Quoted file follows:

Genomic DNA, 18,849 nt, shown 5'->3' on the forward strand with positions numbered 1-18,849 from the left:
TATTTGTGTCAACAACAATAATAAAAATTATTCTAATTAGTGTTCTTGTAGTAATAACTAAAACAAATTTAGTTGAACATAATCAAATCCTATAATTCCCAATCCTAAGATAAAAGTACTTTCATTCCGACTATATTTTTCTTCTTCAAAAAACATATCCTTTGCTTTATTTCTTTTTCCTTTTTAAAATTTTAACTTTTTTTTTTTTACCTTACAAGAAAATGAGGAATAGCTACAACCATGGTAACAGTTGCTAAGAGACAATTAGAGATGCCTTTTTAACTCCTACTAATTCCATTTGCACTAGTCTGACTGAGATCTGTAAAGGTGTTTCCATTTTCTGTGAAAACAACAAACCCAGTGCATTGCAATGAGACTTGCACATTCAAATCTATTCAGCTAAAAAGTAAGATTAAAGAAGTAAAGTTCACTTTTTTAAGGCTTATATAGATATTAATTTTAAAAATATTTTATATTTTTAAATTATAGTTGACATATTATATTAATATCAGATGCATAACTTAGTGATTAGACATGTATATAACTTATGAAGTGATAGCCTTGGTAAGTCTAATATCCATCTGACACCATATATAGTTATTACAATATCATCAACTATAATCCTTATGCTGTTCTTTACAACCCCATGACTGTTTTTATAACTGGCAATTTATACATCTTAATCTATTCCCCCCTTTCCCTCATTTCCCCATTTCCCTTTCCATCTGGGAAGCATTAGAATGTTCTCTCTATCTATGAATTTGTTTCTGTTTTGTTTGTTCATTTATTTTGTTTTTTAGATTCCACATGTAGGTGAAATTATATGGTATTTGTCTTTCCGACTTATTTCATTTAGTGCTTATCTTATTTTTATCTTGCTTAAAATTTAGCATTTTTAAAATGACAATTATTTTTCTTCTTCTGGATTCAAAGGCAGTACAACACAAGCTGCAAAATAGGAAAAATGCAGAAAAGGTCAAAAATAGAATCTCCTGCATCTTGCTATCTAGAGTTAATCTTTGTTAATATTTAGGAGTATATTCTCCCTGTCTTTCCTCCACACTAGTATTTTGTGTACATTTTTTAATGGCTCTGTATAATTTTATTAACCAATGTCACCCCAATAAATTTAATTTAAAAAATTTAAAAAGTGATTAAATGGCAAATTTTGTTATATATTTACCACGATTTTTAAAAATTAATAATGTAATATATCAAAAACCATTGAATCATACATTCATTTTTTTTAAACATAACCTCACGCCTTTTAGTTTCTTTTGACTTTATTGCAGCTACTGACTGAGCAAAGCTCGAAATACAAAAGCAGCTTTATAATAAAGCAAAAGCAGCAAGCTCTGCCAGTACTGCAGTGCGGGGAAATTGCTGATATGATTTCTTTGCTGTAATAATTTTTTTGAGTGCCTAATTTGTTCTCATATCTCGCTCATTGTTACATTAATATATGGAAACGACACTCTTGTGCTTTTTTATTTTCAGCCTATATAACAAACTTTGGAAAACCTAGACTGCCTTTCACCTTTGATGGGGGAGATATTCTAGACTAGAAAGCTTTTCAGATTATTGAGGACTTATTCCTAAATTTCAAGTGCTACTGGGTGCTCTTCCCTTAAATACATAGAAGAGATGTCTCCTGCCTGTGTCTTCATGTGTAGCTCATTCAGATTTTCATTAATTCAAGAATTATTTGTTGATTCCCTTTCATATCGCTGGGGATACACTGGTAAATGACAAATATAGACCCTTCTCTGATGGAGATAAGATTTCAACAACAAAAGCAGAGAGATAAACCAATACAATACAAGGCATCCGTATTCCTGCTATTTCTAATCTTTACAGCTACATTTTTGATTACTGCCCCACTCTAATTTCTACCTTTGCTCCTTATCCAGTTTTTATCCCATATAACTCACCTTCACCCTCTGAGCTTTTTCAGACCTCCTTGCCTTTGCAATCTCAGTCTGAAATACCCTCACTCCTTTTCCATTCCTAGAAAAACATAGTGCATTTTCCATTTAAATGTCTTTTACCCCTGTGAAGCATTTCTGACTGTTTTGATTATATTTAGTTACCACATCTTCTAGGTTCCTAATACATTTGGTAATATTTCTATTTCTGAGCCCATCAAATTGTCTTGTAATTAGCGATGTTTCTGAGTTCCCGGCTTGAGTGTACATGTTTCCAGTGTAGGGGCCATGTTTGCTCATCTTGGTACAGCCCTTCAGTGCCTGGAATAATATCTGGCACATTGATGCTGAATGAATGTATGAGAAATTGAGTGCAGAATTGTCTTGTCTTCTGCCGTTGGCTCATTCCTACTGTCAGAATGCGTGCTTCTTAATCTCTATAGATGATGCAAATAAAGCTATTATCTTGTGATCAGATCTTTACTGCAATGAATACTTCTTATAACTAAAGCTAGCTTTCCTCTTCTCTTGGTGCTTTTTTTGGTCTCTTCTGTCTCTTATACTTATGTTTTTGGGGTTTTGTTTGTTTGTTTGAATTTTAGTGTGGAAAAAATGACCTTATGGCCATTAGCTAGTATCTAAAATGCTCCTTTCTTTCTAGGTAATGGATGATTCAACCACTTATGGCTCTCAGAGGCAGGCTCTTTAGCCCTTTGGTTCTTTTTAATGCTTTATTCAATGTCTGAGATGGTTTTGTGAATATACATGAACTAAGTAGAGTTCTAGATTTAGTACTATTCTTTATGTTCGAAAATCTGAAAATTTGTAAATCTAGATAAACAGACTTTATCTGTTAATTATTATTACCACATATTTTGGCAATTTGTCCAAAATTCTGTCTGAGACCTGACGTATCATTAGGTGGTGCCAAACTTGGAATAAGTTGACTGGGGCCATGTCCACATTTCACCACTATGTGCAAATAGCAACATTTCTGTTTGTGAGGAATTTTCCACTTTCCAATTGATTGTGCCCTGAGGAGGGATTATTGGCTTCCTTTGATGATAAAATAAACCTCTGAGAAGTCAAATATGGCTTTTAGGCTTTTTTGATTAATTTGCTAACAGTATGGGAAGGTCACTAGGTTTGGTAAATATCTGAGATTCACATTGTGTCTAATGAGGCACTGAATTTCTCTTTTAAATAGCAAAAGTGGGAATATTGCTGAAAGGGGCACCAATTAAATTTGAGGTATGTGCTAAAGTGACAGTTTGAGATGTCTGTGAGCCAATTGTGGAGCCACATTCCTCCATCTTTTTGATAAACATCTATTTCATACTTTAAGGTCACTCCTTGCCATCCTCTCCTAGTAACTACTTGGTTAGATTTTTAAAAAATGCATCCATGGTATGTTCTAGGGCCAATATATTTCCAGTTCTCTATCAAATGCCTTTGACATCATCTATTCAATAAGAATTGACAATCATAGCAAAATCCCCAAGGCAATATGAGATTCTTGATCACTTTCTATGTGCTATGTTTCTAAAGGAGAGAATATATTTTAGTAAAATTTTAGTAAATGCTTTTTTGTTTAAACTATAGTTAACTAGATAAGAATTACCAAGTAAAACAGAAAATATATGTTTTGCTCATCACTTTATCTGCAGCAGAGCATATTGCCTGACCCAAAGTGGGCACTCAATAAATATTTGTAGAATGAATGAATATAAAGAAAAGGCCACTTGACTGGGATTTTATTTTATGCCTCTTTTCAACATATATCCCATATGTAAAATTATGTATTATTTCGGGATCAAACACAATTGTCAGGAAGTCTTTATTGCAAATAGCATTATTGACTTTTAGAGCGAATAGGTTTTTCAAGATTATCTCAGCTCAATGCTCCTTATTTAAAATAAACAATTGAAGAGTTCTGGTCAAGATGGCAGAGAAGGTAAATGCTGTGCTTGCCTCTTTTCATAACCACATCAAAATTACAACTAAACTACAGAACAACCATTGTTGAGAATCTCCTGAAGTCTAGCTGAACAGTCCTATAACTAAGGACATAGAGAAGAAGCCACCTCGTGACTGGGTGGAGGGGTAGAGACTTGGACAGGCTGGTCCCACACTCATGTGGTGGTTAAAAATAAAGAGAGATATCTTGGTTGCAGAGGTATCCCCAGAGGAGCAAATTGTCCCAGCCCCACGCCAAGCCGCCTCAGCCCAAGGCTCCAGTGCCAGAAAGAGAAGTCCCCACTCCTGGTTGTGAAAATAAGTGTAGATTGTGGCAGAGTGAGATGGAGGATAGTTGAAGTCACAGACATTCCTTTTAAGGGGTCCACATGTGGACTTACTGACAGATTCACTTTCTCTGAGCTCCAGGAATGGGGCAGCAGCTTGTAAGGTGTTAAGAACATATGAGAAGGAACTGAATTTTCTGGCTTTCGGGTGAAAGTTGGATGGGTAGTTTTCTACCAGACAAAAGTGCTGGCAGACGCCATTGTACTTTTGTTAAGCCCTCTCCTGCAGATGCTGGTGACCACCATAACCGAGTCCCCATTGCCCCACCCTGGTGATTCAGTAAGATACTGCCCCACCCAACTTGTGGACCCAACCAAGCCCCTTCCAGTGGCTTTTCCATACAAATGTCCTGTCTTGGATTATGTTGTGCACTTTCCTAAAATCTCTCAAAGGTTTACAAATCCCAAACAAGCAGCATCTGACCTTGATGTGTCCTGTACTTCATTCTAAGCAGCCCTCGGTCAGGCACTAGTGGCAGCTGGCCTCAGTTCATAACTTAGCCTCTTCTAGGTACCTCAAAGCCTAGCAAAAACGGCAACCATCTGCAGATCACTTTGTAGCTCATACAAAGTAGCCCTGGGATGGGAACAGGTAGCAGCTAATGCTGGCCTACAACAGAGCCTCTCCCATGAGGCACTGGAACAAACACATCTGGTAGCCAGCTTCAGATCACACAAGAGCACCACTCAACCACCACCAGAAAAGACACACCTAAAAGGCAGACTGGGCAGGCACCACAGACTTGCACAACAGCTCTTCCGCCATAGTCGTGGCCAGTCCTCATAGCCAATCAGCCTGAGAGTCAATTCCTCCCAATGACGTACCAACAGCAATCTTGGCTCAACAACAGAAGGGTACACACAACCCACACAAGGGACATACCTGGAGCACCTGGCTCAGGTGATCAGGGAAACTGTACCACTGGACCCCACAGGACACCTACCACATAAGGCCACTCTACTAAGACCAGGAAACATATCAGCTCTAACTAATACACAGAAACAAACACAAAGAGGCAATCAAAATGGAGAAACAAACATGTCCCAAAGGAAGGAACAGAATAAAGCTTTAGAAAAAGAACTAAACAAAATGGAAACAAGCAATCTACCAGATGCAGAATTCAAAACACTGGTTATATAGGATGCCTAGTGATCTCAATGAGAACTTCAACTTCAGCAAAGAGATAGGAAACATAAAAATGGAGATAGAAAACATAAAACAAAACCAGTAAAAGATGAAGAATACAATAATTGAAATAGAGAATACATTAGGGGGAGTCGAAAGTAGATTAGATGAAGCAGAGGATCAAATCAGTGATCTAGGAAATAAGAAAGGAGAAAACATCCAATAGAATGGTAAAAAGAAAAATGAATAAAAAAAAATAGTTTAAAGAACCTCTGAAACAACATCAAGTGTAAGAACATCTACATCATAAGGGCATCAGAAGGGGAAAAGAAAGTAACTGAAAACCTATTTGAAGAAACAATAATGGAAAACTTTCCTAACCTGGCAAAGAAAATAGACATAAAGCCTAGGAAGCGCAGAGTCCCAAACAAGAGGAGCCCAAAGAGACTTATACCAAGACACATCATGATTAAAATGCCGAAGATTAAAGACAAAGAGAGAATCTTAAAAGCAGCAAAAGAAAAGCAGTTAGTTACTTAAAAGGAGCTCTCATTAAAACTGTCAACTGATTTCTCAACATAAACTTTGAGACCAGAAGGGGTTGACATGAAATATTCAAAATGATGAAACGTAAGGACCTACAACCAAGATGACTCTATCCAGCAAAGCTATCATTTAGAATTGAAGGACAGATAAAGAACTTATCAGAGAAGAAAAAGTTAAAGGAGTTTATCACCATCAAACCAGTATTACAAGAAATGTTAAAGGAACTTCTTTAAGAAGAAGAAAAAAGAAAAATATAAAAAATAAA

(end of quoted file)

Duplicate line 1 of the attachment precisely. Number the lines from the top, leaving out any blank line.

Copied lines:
Genomic DNA, 18,849 nt, shown 5'->3' on the forward strand with positions numbered 1-18,849 from the left: